Something About Erica
TNJ > Hello Sister. You haven’t been to school since high school in 2001. What made you think of going back to school at 34 years old and what made you actually decide to do it?
EW > I have been thinking about going to school for the last 3-4 years, but I’ve always found a reason not to go – made up a gazillion excuses. But what made me actually decide to go was just looking at my kids and realizing I want more for them and I’m tired of living paycheck to paycheck. I have a job, but jobs usually do not get you very far. I needed a career.
TNJ > What are you studying and how will it change your and your family’s life.?
EW > I’m studying Nursing. My end goal is to be a Director of Nursing, still in the long-term care industry. Nursing will change my life by allowing me to be more able to adequately provide for my family.
TNJ > What does it feel like being a first-time college student at 34?
EW > Going back to school after being out for some years is a bit challenging. Trying to balance all the schedules that I have in life such as work, school, and kids plus trying to study and do homework is a bit harder for me then it would be for some of my classmates who do not have half of those responsibilities. I’m trying my best to embrace being a first-time student though.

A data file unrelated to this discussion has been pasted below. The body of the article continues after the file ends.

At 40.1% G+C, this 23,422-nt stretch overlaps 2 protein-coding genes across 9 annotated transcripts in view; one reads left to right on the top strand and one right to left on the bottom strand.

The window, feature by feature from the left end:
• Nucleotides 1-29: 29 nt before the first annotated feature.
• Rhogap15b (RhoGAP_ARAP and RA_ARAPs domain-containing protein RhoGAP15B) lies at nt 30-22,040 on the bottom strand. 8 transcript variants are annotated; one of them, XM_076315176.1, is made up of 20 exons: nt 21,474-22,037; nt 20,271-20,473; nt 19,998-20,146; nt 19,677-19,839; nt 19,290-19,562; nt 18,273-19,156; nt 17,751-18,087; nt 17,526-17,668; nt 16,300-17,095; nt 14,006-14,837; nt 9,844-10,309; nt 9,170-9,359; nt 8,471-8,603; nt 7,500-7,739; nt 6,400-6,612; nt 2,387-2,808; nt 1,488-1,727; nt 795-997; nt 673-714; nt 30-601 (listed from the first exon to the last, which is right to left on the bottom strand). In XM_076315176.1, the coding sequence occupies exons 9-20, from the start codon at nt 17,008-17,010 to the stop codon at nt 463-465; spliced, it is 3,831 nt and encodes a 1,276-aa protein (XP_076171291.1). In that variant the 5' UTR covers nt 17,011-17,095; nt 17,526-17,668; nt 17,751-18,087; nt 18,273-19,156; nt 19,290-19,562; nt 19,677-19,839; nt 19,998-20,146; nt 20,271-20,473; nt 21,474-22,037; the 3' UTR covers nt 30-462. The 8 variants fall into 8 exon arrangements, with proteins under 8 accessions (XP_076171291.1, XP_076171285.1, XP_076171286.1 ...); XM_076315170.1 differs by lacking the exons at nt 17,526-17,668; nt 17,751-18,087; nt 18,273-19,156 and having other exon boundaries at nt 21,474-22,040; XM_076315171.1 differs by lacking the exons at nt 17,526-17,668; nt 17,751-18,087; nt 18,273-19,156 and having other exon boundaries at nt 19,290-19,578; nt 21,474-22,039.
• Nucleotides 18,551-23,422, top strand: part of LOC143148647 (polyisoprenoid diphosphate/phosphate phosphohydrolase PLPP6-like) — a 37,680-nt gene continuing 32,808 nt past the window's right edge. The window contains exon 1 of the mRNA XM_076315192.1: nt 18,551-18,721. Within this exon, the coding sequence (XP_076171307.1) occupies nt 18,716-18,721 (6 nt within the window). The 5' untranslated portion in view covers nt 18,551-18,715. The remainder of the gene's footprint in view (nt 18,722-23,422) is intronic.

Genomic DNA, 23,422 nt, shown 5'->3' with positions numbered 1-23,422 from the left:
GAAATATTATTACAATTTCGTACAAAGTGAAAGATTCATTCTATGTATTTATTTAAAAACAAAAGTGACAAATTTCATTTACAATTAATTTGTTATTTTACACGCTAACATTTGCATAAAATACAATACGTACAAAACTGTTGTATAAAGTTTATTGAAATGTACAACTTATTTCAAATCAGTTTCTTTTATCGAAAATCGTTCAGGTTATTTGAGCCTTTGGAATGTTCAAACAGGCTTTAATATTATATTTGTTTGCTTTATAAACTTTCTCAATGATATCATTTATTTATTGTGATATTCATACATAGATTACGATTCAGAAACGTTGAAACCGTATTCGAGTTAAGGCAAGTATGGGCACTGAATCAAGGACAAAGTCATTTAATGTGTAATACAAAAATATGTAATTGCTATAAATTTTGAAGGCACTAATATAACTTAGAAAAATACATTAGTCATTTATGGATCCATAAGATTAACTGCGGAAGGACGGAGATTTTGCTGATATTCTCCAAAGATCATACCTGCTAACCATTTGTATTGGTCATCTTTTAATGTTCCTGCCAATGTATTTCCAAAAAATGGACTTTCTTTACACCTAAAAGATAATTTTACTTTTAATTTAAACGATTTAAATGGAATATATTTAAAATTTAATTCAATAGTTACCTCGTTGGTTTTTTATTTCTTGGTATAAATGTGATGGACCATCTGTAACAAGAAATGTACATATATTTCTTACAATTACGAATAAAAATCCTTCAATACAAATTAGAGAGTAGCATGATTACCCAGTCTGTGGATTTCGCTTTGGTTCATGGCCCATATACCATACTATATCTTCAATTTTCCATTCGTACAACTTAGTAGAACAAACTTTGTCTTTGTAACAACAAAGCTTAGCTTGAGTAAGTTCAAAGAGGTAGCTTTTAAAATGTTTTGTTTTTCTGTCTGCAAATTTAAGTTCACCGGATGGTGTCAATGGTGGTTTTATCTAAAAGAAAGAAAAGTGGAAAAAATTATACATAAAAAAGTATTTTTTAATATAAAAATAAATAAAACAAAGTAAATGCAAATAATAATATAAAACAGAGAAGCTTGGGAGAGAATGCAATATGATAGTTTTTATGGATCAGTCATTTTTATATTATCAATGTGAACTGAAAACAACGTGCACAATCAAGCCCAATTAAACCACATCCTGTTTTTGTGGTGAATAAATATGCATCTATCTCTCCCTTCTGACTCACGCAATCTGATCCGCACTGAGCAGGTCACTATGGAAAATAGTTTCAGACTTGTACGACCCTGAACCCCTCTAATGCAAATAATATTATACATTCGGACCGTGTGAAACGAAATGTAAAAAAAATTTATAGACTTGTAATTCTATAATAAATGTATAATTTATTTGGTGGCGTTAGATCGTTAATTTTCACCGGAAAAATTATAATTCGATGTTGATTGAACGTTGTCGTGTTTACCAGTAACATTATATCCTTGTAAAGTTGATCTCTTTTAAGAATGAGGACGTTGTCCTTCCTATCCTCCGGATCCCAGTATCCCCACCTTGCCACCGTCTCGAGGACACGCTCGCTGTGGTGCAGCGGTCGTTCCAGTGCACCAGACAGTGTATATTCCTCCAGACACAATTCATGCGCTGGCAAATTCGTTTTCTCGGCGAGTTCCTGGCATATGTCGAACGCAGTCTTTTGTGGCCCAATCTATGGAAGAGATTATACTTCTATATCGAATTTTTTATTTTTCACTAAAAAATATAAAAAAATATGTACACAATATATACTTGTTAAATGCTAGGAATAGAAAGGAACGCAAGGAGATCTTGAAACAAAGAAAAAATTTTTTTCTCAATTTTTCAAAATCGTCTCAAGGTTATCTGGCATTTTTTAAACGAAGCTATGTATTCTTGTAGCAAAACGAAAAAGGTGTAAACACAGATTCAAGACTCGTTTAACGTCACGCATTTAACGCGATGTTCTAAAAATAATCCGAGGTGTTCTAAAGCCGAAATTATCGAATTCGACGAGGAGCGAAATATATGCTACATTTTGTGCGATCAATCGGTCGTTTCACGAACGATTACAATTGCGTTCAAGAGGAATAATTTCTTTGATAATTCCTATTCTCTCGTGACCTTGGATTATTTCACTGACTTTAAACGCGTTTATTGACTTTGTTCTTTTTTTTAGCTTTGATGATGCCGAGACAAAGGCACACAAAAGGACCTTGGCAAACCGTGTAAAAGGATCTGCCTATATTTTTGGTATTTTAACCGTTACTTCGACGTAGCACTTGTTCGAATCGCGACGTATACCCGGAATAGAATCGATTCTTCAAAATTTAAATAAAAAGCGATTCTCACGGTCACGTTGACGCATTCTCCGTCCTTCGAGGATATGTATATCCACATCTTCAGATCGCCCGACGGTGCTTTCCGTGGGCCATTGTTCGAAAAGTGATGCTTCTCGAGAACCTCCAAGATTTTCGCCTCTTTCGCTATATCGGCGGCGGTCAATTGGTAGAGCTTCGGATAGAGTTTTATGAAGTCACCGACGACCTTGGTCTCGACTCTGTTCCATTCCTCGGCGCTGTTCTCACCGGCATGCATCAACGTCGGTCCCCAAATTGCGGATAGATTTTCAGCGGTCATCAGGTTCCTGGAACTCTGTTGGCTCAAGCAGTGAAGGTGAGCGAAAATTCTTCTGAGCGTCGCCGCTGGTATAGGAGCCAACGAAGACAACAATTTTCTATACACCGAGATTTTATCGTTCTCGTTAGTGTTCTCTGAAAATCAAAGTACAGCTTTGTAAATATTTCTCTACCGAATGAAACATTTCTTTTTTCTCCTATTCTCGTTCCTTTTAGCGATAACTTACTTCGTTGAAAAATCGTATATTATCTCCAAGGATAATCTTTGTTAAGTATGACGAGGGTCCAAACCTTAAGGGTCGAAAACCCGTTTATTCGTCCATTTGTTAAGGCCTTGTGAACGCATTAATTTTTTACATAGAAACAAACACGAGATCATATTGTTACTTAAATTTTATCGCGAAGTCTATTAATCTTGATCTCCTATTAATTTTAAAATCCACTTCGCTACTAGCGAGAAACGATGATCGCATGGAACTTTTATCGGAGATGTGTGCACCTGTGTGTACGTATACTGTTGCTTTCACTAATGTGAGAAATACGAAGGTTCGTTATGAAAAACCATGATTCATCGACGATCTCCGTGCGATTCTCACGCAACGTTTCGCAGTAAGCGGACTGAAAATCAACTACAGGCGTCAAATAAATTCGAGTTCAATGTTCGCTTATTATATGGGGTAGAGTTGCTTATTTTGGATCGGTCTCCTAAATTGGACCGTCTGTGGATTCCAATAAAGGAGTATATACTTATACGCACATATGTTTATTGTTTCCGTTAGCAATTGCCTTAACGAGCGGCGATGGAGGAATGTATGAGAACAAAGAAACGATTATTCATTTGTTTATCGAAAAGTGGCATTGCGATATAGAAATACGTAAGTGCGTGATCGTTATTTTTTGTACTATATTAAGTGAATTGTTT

TNJ > What have you learned so far after your very first semester?
EW > What I’ve learned so far this school year is that I need to manage my time more wisely. Procrastination is not my friend. I need to go ahead and start on assignments, if possible, as soon as I get them so I won’t be cramming hard the night before.
TNJ > What advice would you give to another person thinking they’re too old to go to college or they’re not the “academic type”?
EW > My advice to anyone is go ahead and go to school. Age doesn’t matter. These years are going to pass anyways so you might as well be in school trying to improve your economic situation. You cannot focus on what could happen 2 years from now or how you will pay for college. You just have to do it. It will all work itself out.
Thank you Erica. Good luck on your journey. And happy holidays Waco.
Erica Williams is a student at Lone Star Community College in Houston, and is earning her Associate of Science degree for Nursing. Erica currently manages the medical records department at a long-term nursing facility, in addition to a household of 3 beautiful children and 1 husband.
Tami Nutall Jefferson is an older, non-traditional student with a professional real estate background. Tami begins her first academic year at Texas A&M University pursuing a Bachelor’s Degree in Urban Planning and Real Estate Development while commuting between Waco and College Station. Her hope is that Waco becomes the most attractive, modern, vibrant, and prosperous version of itself as an inclusive city and her mission is to help make that happen as a real estate developer and entrepreneur. Tami volunteers her time and voice to several downtown Waco placemaking and economic development causes and organizations. To engage and share your non-traditional student experiences with Tami, contact her at [email protected] or connect with her on Facebook https://www.facebook.com/tami.nutall.94